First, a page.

George Orwell gave the world a chilling picture of totalitarianism in his novel “1984,” in which the government uses any number of methods, but notably technology, to spy on its own citizens. The prescient Englishman painted an ominous world view that resonates today in our democracy.

Recent revelations about the National Security Agency gaining unrestrained access to the phone records and emails of American citizens are worthy of a chapter in Orwell’s classic.

Meanwhile, airborne drones are used for civilian surveillance by domestic police agencies. In their armed version they are a centerpiece of the administration’s war on terror, used to seek out and execute terrorists and, inadvertently, an occasional civilian, in Muslim nations.

Another scary sign: The U.S. Supreme Court ruled early this month that American citizens can be required to surrender DNA swabs to the authorities after being arrested — but before being tried and convicted.

Remote police and security cameras are a heightened presence. That includes the streets of Charleston, where City Council recently endorsed the acquisition of a big new mobile camera to help police keep a close eye on crowd events or in high crime areas.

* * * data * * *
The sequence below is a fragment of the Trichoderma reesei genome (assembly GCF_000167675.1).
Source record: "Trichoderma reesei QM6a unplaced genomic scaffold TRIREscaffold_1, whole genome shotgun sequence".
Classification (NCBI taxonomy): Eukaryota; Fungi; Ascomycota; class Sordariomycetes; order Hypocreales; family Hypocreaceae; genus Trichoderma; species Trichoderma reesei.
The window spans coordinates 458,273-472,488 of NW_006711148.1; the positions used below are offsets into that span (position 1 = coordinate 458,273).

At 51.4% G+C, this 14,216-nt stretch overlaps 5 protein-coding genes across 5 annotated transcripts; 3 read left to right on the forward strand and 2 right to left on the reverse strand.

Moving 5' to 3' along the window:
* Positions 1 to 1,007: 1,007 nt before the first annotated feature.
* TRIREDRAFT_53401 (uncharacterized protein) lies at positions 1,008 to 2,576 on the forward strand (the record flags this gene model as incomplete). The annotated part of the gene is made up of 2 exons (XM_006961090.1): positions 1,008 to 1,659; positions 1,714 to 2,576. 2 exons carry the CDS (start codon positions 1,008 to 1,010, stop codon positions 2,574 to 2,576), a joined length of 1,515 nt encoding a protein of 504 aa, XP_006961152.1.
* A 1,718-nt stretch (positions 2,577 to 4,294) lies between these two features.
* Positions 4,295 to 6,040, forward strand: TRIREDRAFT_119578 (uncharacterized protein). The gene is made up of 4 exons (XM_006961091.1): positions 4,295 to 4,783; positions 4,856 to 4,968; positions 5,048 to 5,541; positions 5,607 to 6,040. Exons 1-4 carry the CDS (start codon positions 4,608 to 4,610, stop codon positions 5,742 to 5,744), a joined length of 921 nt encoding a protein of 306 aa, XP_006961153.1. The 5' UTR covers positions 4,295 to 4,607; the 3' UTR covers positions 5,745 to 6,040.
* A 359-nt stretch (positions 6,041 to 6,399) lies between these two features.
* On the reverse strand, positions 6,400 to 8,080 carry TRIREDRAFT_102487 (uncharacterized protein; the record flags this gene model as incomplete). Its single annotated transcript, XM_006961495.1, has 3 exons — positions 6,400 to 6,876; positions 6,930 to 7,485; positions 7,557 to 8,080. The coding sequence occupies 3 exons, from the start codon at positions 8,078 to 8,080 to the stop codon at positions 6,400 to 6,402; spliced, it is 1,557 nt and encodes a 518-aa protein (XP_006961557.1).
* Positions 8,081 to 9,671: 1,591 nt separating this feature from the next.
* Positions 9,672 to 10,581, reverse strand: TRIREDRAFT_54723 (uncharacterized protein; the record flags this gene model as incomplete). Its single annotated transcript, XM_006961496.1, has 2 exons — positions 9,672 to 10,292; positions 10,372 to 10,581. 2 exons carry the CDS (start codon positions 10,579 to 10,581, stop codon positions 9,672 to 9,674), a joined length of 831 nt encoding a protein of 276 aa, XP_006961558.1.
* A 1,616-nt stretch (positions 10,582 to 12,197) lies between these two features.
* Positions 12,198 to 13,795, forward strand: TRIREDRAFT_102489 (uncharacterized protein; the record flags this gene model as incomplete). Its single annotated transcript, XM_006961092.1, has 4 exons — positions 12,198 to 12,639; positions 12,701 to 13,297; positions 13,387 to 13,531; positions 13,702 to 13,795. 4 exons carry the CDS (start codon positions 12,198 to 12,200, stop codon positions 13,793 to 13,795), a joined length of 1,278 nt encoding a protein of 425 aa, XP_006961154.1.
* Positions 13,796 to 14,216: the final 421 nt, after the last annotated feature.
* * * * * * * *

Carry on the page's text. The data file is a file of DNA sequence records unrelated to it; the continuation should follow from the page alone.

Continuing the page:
Richland County even has its own surveillance drone.

Of course, heightened security has its positive purposes. We can all cheer when police capture a bank robber — after he is first captured on the bank’s camera. But there’s a price to be paid for the ever-expanding blanket of official surveillance, particularly at the amazingly sophisticated level practiced by the NSA.

Privacy is becoming almost a quaint concept under the all-seeing eye of Leviathan.

In Orwell’s Stalinist dystopia, “Big Brother” was the overarching authority that kept an eye on every aspect of individual life for the collective purposes of the state.

Constant surveillance, of course, is necessary for security. The more security, the safer that citizens become. It’s all for the common good. What’s to complain about?

Plenty. On the 110th birthday of George Orwell this week, “1984” has been riding a surge of new popularity. It was No. 72 on Amazon’s best-seller list this week.

America might be yet a long way from “1984,” but the erosion of personal privacy via technology should be viewed with concern in a nation that cherishes its hard-fought liberties.

You might say the situation is quickly becoming almost too Orwellian for words.